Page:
Description of the lynx
The lynx has longer legs than a domestic cat, and like all felines, it can detract its claws. The claw marks can usually not be seen in the tracks.
The lynx is Finland's only wild feline
- Body length: 70–140 cm (tail 15–25 cm)
- Weight: usually between 8–25 kg, the male is larger than the female
In summer, the coat of the lynx has a reddish grey tone, and in winter it is greyish white. The coat has brown or black spots and streaks, but some individuals have almost no spots. The stomach is a paler colour. The lynx has black tufts in its ears. The earlobes have pale blotches at the back, which are easy to see in the dusk. The eyes of the lynx are large in proportion to its skull and yellow in colour, and its pupils are round.
In body shape the lynx is long and slender. Its back is relatively long, the legs are longer in proportion to its body than in domestic cats, and the back legs are also longer than the front ones. Like all cats, the lynx can detract its claws inside the paw. The lynx uses its claws for hunting, climbing trees or when walking on a slippery surface. While its claw marks cannot usually be seen in its tracks, they may be visible when the lynx has been walking in soft snow or on a slope, spreading its toes to get a better grip. The short tail of the lynx has a black tip.
The most important senses of the lynx are its sight and hearing, which are extremely keen. While the lynx has a good sense of smell, it is not as important for hunting as sight or hearing.
Evolution has honed the lynx into a consummate hunter. The lynx is the purest predator of all Finnish large carnivores, and compared to the other species in this group, its skull is structurally specialised to eating meat.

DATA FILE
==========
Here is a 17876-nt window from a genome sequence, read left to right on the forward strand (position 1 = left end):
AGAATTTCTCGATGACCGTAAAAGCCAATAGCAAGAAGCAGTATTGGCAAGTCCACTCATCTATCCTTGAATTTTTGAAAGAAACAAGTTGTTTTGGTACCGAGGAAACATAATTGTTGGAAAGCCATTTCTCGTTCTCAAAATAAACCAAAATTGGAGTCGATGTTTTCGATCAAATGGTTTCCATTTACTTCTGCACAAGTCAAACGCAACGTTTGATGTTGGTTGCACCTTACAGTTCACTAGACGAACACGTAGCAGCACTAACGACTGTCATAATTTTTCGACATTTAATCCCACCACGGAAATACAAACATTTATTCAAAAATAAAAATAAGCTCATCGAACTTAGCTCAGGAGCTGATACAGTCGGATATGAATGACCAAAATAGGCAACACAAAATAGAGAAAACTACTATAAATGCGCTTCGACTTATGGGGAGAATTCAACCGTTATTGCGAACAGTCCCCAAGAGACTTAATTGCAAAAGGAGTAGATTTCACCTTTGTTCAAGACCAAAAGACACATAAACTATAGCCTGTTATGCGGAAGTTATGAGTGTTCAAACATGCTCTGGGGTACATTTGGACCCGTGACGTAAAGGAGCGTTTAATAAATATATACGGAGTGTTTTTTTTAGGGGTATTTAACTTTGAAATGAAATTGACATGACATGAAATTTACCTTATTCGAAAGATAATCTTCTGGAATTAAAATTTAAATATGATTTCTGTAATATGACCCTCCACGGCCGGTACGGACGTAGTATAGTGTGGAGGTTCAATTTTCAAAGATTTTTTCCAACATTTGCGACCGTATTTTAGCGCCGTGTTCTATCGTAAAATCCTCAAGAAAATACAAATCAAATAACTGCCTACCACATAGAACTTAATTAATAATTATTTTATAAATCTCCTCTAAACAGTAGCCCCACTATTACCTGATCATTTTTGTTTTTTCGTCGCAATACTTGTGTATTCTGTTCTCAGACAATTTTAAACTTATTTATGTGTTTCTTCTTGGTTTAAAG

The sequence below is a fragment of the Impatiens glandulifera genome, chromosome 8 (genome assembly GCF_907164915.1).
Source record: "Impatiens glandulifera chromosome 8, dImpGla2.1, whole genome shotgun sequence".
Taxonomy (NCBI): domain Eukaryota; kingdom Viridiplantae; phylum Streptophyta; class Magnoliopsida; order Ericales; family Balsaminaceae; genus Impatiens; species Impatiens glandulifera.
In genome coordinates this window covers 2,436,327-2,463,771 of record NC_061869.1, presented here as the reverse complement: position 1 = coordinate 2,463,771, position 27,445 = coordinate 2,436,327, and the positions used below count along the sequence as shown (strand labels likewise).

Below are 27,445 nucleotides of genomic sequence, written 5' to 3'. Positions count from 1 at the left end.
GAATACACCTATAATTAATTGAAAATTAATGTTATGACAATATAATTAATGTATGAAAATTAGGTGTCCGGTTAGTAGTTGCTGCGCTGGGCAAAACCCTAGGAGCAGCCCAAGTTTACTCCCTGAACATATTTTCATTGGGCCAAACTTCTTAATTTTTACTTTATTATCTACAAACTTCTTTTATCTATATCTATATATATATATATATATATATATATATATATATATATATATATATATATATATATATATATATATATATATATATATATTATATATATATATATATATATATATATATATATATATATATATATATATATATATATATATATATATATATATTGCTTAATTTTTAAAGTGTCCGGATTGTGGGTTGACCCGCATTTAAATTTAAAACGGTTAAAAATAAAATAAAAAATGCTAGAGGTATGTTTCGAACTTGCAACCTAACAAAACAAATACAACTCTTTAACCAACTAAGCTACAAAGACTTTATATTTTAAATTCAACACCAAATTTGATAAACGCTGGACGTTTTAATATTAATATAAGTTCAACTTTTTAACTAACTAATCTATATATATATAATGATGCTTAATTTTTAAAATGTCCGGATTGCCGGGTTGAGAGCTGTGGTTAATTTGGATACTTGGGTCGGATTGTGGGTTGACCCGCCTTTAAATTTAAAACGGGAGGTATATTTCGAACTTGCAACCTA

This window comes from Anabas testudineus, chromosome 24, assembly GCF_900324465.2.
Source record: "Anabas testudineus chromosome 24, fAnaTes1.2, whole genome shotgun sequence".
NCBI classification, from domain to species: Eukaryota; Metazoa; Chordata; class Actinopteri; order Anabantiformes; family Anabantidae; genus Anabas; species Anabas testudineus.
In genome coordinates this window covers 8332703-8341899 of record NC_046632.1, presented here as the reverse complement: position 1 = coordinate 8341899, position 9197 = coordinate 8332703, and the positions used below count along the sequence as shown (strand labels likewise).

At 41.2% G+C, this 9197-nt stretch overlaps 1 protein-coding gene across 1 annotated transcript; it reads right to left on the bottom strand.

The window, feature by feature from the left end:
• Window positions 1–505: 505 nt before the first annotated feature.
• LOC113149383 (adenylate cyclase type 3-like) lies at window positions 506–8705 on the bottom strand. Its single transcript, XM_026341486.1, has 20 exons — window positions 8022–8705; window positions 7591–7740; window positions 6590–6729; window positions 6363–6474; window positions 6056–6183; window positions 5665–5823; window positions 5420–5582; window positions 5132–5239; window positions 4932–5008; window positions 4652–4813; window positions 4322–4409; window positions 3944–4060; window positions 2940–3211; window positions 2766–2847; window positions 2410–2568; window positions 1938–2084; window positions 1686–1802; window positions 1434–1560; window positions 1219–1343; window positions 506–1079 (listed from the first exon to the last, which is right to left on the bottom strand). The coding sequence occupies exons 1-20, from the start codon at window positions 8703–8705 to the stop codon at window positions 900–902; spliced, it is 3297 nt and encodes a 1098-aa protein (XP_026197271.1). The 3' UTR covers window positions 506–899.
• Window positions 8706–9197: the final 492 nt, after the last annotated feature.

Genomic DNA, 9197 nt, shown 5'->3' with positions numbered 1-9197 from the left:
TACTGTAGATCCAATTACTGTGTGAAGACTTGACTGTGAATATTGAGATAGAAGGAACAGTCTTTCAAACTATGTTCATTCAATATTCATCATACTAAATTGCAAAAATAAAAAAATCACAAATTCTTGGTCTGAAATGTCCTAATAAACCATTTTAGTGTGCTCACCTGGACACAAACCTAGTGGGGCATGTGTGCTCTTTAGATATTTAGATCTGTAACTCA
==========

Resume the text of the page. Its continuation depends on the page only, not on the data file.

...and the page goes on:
The canines are particularly long, sharp and flattened like knife blades. The carnassial teeth are strong and well developed, and their shape is ideal for cutting meat. The molars, which are usually used for grinding and mincing coarser foods, are hardly there. The structure of its teeth and skull indicates that the lynx, unlike the wolf, does not have the bite force needed to crush bones or eat other similar coarse foods.
Lynx jaws are relatively short and powerful and the prominent zygomatic arch offers a good attachment point for the animal's large jaw muscles. While the skull of the lynx does not have bone ridges, its high shape provides a wide attachment surface for powerful neck muscles. The neck and jaw muscles give the lynx the bite force and gripping power it needs for hunting, in addition to serving as shock absorbers which distribute the impacts the animal incurs when it hunts to the entire body.
The lynx leaves tracks that are typical of felines. The lynx has four toes that are visible in its tracks. The digital pads on the lynx's paw look small and round, sometimes they even resemble thin fingertips. When it moves the lynx keeps its sharp claws inside the paws, except in certain special ca...